When you think of Woodstock, any number of iconic musical images leap to mind: Jimi Hendrix electrifying the national anthem, Sly Stone taking everybody higher, Country Joe McDonald spitting curse words that still carried some shock value, even Sha Na Na pioneering ironic anachronism to the delight of the of the hippie hipsters. One performance that failed to enter the national zeitgeist, though, was that of one John B. Sebastian. And that's something of a shame, because John Sebastian's performance at Woodstock may be the moment when America attained maximum hippie-dom, for better or for worse.
Maybe more so than any of his contemporaries, John Sebastian could only have been a product of the 1960s. He was an unapologetic dork who somehow maintained a certain level of counterculture cred throughout his tenure with the Lovin' Spoonful, despite specializing in catchy, frivolous folk-pop tunes that made his Tin Pan Alley forebears sound edgy. Heck, one of the heaviest numbers the Spoonful ever laid down was a blues-rock track urging parents not to buy their children unfashionable eyeglasses.
Obviously when the newly solo John Sebastian made his unexpected entrance at Woodstock, the crowd couldn't have been anticipating anything too hard-hitting. Coming on the heels of a scabrous Country Joe performance, the prospect of Mr. Sebastian's lighter stylings probably felt like a welcome breather. No one could have known they were about to be swept under the most powerful wave of '60s stereotypes ever to hit the stage.
Let's start with Sebastian's stage banter, as captured on the Woodstock soundtrack album. Just before firing up a pleasantly gauzy rendition of "I Had a Dream," an audibly excited and unmistakably intoxicated Sebastian looks to the crowd and yelps:
"Far out... Far around! Far down! Far up!"
That’s John Sebastian in a nutshell, addressing a half-a-million strong crowd and using a once-in-a-lifetime pulpit at his generation’s defining music event to launch a volley of weak wordplay straight from the dad-joke handbook. But that’s not all. He follows up his multidirectional treatise with a truly inspired run of stoner babble that would make the most hardcore drum circles blush:
“I'd like you to hear a tune about... I guess about those discussions I was talkin' about that I seem to have had in so many small circles of friends around living rooms, around pipes when they weren't sellin' no papers on the street and we weren't walkin’ around this beautiful green place, smokin' and, uh, not bein' afraid. This is about... all of us. I love you people."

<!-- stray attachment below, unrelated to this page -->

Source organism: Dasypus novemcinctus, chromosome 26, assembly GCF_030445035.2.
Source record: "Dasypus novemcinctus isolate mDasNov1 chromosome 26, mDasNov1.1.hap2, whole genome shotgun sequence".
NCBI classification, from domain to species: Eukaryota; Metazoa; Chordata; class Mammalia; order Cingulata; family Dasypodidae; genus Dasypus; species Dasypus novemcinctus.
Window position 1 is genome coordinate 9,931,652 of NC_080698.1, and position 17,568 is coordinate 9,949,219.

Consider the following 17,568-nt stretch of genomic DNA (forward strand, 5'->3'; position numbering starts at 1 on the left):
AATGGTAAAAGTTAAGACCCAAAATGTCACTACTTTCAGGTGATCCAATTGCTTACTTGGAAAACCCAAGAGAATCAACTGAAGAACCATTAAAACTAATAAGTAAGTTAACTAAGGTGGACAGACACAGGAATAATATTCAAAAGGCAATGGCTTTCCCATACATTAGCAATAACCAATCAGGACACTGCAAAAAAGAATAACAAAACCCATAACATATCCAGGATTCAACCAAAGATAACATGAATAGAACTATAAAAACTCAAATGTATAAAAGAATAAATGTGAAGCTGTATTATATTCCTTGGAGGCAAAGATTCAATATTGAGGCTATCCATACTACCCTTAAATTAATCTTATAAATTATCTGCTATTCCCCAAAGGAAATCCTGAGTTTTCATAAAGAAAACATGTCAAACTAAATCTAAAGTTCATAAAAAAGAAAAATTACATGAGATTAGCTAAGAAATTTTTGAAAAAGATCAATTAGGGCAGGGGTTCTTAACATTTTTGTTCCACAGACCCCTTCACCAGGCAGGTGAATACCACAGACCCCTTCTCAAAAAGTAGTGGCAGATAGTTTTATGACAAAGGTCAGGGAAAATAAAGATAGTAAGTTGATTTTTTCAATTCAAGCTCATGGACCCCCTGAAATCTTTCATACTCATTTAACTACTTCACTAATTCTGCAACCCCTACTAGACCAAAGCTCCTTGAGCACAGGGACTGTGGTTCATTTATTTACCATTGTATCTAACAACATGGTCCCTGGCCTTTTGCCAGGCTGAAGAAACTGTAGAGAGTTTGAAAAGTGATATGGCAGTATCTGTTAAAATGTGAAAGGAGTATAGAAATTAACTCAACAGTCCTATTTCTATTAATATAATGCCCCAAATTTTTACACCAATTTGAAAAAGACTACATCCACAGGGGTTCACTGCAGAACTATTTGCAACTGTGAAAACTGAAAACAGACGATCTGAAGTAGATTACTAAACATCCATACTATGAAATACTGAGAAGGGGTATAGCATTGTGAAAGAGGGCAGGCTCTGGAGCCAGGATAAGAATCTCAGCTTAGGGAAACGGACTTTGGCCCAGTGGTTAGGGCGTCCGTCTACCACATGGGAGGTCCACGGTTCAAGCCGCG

And the thing is, you can believe he really does love all us people, both those gathered at Yasgur’s farm and by extension the rest of us theoretically listening at home somewhere in the future. (In his defense, to the extent that he needs one, Sebastian has since said that he wasn’t expecting to play at all and was wrangled onstage by the show’s disorganized organizers not long after smoking a ridiculous amount of weed and popping a pill of unknown origin – although not, as listeners might reasonably presume, dropping any acid.) You could make the case that John Sebastian at Woodstock, or at least his stage persona, was one of the purest embodiments ever of the hippie philosophy.
Of course, there were plenty of problems with the hippie philosophy, as evidenced in the most famous segment of Sebastian’s Woodstock set, the performance of “Younger Generation” featured in the concert film.
Resplendent in his tie-dye jacket, bleached-out jeans and sandals, Sebastian delivers what initially comes across as a sweet if idealistic dream of eliminating the generation gap and treating children as equals. But it doesn’t take long for the scenario to slide into extremes.
And I know he’ll have a question or two
Like, “Hey Pop, can I go ride my Zoom?
It goes 200 miles an hour suspended on balloons
And can I put a droplet of this new stuff on my tongue
And imagine frothing dragons while you sit and wreck your lungs?”
And I must be permissive
Understanding of the younger generation
Now I’ll admit on the surface that looks a lot like John Sebastian is advocating letting little kids try hallucinogenic drugs, but… Well, I can’t actually come up with a but. He’s totally endorsing adolescent acid trips, and the crowd seems to be with him on that topic. After completely blanking on the next verse and enlisting the audience’s help in remembering his lyrics, Sebastian doubles down on the “more drugs for kids” message:
And “Hey Pop, my girlfriend’s only three
She’s got her own video phone and she’s taking LSD
And now that we’re best friends she wants to give a taste to me
But what’s the matter, Daddy?
Why you lookin’ mean?
Could it be that you can’t live up to your dreams?”
At this point Sebastian has moved into openly fretting that he won’t be cool enough to let his theoretical pre-schooler drop acid with his fast-living toddler girlfriend. But don’t worry – he quickly tells the crowd that, “No, it’s not true, because we’re doin’ it!” Thus reassured that they won’t subject their children to the same nightmare of a drug-free early childhood that their parents put them through, the masses give Sebastian a hearty farewell as he ambles off into the gathering dusk.
Now clearly I’m being a little unfair here. Those were different times, and the light of modern context makes a lot of previously acceptable things look rather untoward. Truth is, I kind of love ‘60s John Sebastian and his dweeby sincerity. For all the eye-rolling hippie-isms, it’s oddly refreshing to see someone so cheerfully dedicated to a mostly noble, mostly doomed movement.
Still, John Sebastian at Woodstock is as good an illustration as any of why punk had to happen.